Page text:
Whilst rather young, my sister and I were quite voracious readers of Edwardian romances. We often sprinkled words from those novels into our conversations. Many of the words with which we were enamored often seemed to include contractions, such as “shan’t” and “oughtn’t.” I must say, I don’t think it much helped our cause in relating to other children in our Small Town, Oklahoma home.
I am simply aflush once more with the intoxication of those little used words, as I’ve just finished back to back seasons of “Downton Abbey.” What a perfectly remarkable series! One filled with history, melodrama, romance, mystery and a delicious number of “shan’t”s. If you also loved this show, then you “mustn’t” miss the following “Downton Abbey” read-alikes:
· “Howards End” by E.M. Forster. Forster’s classic follows three families at the turn of the century--the wealthy Wilcoxes, the eccentric, intellectual Schlegel siblings and the lower class Basts.
· “TheRemains of the Day” by Kazuo Ishiguro. At the end of his thirty year career serving Lord Darlington, a butler reviews his life’s work and questions whether it was as meaningful as he thought it was.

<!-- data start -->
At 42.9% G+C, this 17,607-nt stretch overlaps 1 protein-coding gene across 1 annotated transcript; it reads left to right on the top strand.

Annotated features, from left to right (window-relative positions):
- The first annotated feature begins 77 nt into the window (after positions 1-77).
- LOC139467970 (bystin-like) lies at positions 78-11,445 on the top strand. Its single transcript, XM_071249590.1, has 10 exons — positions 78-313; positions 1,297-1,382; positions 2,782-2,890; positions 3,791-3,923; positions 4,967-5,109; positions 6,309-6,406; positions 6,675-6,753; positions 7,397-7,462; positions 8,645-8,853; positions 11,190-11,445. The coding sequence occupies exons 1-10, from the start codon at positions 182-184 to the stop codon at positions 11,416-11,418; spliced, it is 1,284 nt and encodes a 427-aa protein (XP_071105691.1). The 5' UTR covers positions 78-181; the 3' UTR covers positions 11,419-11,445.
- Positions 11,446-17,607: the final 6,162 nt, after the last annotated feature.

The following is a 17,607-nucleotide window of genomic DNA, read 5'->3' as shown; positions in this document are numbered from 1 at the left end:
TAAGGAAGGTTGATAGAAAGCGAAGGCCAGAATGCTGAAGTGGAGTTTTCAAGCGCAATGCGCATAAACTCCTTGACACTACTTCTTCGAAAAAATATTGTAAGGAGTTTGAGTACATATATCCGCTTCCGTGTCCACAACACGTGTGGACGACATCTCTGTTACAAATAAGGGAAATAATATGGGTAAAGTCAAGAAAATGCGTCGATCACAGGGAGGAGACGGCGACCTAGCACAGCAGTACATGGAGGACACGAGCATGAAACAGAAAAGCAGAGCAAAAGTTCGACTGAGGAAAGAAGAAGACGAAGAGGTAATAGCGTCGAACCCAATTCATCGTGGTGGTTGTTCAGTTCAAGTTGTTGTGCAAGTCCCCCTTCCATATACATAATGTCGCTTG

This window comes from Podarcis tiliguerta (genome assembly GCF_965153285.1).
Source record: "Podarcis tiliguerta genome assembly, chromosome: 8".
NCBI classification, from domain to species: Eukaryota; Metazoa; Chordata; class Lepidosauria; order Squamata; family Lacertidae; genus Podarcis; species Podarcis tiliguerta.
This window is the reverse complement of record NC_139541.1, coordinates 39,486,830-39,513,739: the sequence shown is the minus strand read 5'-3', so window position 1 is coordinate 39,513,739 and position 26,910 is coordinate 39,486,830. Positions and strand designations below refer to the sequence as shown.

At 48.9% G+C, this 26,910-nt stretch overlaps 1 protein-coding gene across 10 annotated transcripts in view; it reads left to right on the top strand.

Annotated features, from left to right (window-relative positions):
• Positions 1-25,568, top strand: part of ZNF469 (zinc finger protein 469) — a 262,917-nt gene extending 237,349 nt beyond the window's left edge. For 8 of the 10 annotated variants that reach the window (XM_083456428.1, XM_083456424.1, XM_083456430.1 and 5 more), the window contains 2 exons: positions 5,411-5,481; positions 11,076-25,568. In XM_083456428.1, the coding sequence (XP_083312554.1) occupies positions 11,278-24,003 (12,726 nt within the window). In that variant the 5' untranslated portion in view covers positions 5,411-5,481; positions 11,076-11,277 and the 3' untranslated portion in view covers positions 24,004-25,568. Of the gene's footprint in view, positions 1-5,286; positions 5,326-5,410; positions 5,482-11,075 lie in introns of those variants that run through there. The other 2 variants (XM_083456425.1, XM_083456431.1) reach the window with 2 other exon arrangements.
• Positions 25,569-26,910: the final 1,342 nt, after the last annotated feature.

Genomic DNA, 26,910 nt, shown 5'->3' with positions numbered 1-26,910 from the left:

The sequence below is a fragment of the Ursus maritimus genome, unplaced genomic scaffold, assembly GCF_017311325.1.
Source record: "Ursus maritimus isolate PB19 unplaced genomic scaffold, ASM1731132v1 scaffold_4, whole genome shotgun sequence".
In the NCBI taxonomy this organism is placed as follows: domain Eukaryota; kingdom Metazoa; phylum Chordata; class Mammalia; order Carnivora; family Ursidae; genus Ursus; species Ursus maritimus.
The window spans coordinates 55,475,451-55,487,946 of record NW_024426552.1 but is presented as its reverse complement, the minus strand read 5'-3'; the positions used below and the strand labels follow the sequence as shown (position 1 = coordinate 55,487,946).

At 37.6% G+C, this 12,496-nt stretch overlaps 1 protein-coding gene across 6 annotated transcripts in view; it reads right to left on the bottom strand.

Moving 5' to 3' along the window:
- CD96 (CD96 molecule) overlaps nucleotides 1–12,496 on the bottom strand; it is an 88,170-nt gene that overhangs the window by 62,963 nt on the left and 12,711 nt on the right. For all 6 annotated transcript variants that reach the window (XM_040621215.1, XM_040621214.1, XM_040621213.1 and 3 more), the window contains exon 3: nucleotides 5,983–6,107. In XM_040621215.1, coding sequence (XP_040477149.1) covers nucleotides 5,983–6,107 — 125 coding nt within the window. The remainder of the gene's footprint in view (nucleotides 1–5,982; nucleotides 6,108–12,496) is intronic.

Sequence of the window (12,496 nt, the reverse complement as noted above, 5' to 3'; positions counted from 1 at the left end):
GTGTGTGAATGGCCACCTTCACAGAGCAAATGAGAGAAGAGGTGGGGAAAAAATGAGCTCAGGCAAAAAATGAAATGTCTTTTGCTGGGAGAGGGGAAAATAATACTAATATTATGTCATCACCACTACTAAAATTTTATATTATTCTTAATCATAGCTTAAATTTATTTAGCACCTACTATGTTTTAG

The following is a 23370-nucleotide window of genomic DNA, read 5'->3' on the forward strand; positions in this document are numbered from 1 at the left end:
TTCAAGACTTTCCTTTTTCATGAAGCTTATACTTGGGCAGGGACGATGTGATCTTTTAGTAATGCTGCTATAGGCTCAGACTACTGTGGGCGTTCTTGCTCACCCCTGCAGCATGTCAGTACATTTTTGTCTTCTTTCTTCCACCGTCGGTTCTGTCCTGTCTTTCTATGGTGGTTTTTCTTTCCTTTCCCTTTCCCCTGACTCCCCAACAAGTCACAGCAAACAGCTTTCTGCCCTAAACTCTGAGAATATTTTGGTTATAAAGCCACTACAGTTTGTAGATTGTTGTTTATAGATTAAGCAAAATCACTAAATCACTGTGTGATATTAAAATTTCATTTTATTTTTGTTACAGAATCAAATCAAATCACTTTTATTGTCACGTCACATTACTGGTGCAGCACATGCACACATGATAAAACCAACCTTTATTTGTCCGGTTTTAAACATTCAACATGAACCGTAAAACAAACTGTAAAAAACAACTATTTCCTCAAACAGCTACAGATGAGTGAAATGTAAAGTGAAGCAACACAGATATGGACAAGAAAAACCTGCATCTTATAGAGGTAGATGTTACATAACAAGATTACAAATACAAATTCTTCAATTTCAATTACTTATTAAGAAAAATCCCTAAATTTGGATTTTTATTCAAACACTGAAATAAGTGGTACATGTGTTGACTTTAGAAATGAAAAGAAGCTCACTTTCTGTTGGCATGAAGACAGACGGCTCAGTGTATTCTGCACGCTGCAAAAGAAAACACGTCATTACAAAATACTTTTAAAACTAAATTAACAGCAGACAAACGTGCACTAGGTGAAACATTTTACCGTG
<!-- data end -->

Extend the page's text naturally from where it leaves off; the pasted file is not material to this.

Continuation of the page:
· “TheForsyte Saga” by John Galsworthy. Nobel Prize Winner John Galsworthy's trilogy spans the 1880-1920s. This family epic introduces the Forsyte family, whose early problems in love continue through later generations.
· “Fallof Giants” by Ken Follett. The first book in the “20th Century” series follows five families through World War I and further into the 1900s. Follet’s excellent research and characterizations make this brick of a book enthralling to read.
· “The House at Riverton” by Kate Morton. Grace Bradley, a servant at Riverton House before the First World War, remains close with the daughters of Hartford family. She also holds the sisters’ deepest secret.
· “The Uninvited Guests” by Sadie Jones. An elegant birthday supper party goes terribly wrong.
· “Parade’s End” by Ford Madox Ford. Sometimes listed as one of the best English novels written, this epic tale follows English society before and after the Great War.
Mystery lovers may want to explore Charles Todd’s Bess Crawford and Ian Rutledge series, Jacqueline Winspear’s MaisieDobbs, Deanna Ray’s Lady Julia Grey and Anna Dean’s Dido Kent. And if you need more suggestions, you simply must visit us at the Help Desk!